Medical Plaza South
The first step toward preventing breast cancer is understanding your risk of developing the disease.
What is my risk for breast cancer?
The average woman has a 12 percent (one in eight) chance of developing breast cancer in her lifetime. Some women have a higher than average risk for breast cancer. This may be due to a family history, dense breast tissue, hormonal factors, history of abnormal breast biopsies, and/or other factors. Ancestry can also play a role—women of Ashkenazi Jewish descent* are more likely to develop a form of hereditary breast cancer.
* Jewish with ancestors from Eastern Europe, usually Germany, Poland, Lithuania, Ukraine, and Russia.
How is my risk determined?
Most often, health care providers use a tool called the Gail Breast Cancer Risk Assessment to estimate a woman’s breast cancer risk. However, this model has its limitations and may under- or over-estimate breast cancer risk in certain women.
We go beyond standard breast cancer risk assessment by providing our Risk Assessment and Prevention Program (RAPP). Under the direction of a certified genetic counselor and our experienced breast radiologists, we have developed a screening process that provides each breast imaging patient with a personalized breast cancer risk assessment.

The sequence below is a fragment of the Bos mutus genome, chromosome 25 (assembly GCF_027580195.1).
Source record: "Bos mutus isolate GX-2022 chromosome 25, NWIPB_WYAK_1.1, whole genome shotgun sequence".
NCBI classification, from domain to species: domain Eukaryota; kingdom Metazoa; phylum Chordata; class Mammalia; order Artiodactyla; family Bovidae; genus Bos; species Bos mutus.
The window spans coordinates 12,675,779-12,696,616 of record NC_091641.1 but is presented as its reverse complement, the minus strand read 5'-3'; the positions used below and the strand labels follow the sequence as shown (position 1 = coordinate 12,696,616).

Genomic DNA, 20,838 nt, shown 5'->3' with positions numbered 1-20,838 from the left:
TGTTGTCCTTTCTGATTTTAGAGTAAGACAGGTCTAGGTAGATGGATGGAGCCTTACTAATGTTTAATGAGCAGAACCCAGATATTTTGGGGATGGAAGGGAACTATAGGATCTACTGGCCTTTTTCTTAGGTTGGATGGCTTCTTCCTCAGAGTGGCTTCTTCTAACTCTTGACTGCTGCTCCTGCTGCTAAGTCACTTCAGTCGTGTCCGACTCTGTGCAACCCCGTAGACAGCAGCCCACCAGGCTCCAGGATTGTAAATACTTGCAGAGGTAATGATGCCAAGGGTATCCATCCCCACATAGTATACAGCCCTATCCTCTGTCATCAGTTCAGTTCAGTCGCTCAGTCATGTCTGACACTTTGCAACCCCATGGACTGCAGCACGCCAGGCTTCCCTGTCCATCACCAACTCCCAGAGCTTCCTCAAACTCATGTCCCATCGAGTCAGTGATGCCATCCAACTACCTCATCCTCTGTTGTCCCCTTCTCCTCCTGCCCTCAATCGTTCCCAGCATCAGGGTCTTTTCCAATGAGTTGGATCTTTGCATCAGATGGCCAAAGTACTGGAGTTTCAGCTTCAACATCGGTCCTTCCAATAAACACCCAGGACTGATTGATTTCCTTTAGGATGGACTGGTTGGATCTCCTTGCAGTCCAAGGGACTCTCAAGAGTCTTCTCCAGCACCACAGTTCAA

This involves not only estimating breast cancer risk, but also evaluating history that is suggestive of hereditary breast cancer. Any relevant recommendations are communicated to the referring provider, as well as to patients, via a letter mailed directly to them.
I know my risk—now what?
If you have a higher risk for breast cancer, there are several available options.
- Some women may need to start mammograms at an earlier age and/or consider other screening techniques in addition to mammograms, such as breast MRI or screening breast ultrasound.
- Women who are at very high risk may want to consider medication or surgery to reduce their breast cancer risk.
- Additionally, if you have a family history of breast, ovarian, and/or other types of cancer, you can consider genetic counseling and testing. A genetic counselor will assess your risk for all types of cancer, as well as determine whether any genetic testing should be considered in you or additional members of your family. Patients who are interested in a more detailed cancer risk assessment may choose to schedule a comprehensive consultation with our genetic counselor.
When your risk is higher, the number of options available to you to achieve early detection or prevention increase exponentially. The most important thing you can do is to understand your risk so that you and your doctor can proactively manage your health.